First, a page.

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Indeed a sacred festival of Hindus, Janmashtami commemorates the birth of Lord Krishna. Rangoli is an integral part of this auspicious festival. Read on to know more on it.

Janmashtami Rangoli

Janmashtami, a loved festival of Hindus that mark the birth anniversary of Lord Krishna, is celebrated on the Ashtami tithi, i.e. the eight day of the dark half in the month of Shravana as per Hindu calendar, mid-August to mid-September according to Gregorian calendar. Lord Krishna is considered to be the eight avatar of Lord Vishnu. Also known as Gokulashtami, Krishnasthami, Srijayanti; this festival is one of the biggest religious festivals in the world. At the time of this festival, devotees from all across the world drop in at the places where Krishna spent his childhood, Mathura and Vrindavan. These sacred places indeed provide you with serene environment and add on to the pleasure of the festival of Janmashtami. People decorate their homes and temples and sing prayers in the praise of the lord. The priests chant mantras and devotional songs, amidst that they bath the idol of Krishna with Panchamrit that contains Gangajal, Milk, Ghee, Curd and Honey. Then the infant idol of Krishna, Balgopal is cleaned, who after sacred bath is placed in a decked up cradle. On this day colourful and beautiful rangolis are made to welcome God, as it is considered auspicious.

Rangoli Significance
An important part of this Hindu festival of Janmashtami is Rangoli, also known as kolam is made to welcome Krishna. The houses are decorated wonderfully, and are kept neat and tidy. People on this day make intricate rangoli designs on their entrances. Since rangoli is considered auspicious to greet the God, it therefore becomes an essential part of the decorations.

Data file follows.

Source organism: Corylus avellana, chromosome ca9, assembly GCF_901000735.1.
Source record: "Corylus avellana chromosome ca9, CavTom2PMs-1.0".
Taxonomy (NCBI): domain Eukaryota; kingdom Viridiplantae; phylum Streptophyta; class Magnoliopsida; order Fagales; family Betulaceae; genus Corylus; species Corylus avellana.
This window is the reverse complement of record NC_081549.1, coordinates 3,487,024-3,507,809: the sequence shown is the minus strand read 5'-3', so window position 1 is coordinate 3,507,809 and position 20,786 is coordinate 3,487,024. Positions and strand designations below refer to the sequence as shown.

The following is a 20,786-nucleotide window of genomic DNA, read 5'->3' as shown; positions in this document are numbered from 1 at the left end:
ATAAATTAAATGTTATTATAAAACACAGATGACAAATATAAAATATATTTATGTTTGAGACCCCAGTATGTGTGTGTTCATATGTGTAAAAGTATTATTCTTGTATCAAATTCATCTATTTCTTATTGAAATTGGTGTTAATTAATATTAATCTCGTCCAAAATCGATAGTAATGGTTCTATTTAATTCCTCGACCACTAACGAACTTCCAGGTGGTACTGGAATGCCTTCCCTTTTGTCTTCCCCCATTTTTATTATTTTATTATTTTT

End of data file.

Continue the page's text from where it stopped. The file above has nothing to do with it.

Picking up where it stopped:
Designs of Rangoli
Since the practice of making rangolis on this festival is ancient, the designs that are picked to make kolam on Krishna janmashtami are related to nature. Generally birds, fruits, flowers add on to make a beautiful rangoli. Dyes and colours used in the making of Rangoli are natural ones these days. Home-made colours are used instead of synthetic dyes. Edible items such as turmeric powder, rice flour are used to draw rangoli designs.

Making of Rangoli
Making of neat rangolis is undoubtedly the work of skill and practise. It of course is wonderful to see South Indians draw intricate Kolams on every festival. Rangoli on Janamashtmi is the beautiful way to welcome Lord Krishna in the finest way. People decorate their entrances; make foot marks that signify Krishna entering the house on this auspicious occasion. Made with natural colours, use of rice flour and water, turmeric, etc, a particular design is mentally made before it appears on the floor. Starting point of Rangoli is a small dot and then extended using geometrical shapes such as oval, triangle, and hexagon or may be even pentagon. And with the increase in practice one gains expertise to easily draw the images of peacock and animals etc.